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    • deborahrattod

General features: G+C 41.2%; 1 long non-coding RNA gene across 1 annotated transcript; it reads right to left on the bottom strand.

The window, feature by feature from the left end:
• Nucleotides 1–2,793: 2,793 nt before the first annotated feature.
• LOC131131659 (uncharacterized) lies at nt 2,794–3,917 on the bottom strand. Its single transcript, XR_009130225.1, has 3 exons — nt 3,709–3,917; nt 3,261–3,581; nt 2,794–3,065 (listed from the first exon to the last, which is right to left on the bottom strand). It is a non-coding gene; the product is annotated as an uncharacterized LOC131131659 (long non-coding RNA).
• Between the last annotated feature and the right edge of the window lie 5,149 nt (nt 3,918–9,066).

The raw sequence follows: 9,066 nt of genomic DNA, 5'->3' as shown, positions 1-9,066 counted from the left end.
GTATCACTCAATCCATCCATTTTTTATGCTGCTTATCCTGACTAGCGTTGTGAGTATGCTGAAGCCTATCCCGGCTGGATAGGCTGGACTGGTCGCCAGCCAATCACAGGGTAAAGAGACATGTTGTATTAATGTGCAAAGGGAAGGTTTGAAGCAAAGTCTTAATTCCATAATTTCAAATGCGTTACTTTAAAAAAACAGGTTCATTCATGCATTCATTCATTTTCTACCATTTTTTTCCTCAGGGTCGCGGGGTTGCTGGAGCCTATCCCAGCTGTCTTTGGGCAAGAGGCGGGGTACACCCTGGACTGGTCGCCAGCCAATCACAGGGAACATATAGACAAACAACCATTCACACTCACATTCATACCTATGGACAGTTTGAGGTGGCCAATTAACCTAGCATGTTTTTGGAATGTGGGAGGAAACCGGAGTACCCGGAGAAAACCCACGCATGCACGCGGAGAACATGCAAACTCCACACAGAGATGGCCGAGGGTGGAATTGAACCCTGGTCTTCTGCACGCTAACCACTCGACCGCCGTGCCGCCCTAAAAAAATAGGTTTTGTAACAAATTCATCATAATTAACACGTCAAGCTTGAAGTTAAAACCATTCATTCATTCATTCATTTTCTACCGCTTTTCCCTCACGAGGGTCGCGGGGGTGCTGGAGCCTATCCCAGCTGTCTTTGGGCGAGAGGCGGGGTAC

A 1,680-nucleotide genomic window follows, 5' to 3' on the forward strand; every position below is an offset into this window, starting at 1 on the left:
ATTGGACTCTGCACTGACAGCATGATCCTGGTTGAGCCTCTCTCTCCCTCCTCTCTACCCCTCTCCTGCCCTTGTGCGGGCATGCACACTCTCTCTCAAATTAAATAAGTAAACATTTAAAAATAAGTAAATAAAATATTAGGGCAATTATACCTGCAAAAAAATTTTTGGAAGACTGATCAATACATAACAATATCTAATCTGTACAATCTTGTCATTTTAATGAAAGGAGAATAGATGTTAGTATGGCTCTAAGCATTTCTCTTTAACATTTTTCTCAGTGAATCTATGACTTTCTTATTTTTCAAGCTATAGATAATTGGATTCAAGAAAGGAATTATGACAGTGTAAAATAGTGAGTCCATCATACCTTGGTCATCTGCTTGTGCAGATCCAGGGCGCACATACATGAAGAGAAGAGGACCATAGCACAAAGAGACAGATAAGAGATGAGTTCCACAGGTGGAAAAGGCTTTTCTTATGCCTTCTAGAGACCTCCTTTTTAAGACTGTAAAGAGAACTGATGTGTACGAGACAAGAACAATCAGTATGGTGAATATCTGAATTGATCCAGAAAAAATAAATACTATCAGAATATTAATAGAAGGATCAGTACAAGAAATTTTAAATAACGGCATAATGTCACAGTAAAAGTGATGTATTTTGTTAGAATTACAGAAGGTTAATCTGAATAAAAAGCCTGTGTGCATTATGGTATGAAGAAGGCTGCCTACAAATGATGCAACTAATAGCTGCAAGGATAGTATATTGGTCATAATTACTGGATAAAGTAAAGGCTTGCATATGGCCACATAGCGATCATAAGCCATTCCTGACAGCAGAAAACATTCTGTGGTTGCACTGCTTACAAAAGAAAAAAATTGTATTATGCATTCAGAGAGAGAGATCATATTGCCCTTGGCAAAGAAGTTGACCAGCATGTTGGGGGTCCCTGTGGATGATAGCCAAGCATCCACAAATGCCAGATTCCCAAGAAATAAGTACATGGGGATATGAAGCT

The last two sentences say it all: “Take your time and enjoy yourself. They’re called ‘amusement’ parks for a reason.” The last time I went to Disneyland was in 2000. (California Adventure didn’t exist yet. They were in the process of digging up the parking lot to build it.) Our sons were nine and ten years old at the time. We had taken them both several times by that point, but we decided that we would do it “right” for once. We went through the Disney travel agency and booked a three-day trip, staying in the Disneyland Hotel, which was cool. It was great to just get on the Monorail and ride right into the park. We got in an hour before opening time on one day before the crowds. And we already knew from previous trips what our daily routine would be: Get there at opening time. First task: Get lunch reservations at the Blue Bayou. Then go straight to one of the uber-popular rides (like Pirates of the Caribbean). Ride as many rides as you can and then go to lunch at the Blue Bayou. Then - and this is IMPORTANT - go back to the hotel after lunch and EVERYBODY, even the adults, takes a nap. Go eat dinner somewhere OUTSIDE the park (cheaper and you can get a balanced meal). Then go back into the park after dinner until closing time. You’re refreshed and you’ve got the energy to do it and NO CRYING from overtired youngsters. Now, our younger son is disabled, and this was back when the disabled actually got priority, so that was awesome because we got head-of-the-line privileges on a lot of the rides. But I’ll tell you this: Lifting a nine-year-old child in and out of those rides did a number on both of our backs. So after three days, we were DONE. My amusement-park days are behind me FOREVER. I’m glad we did it that way that one time. People say to me, “Oh, you’ll want to take your grandchildren.” Um, nope. Their parents can take them. And PAY for it, too! I’ll be perfectly happy to look at the pictures!

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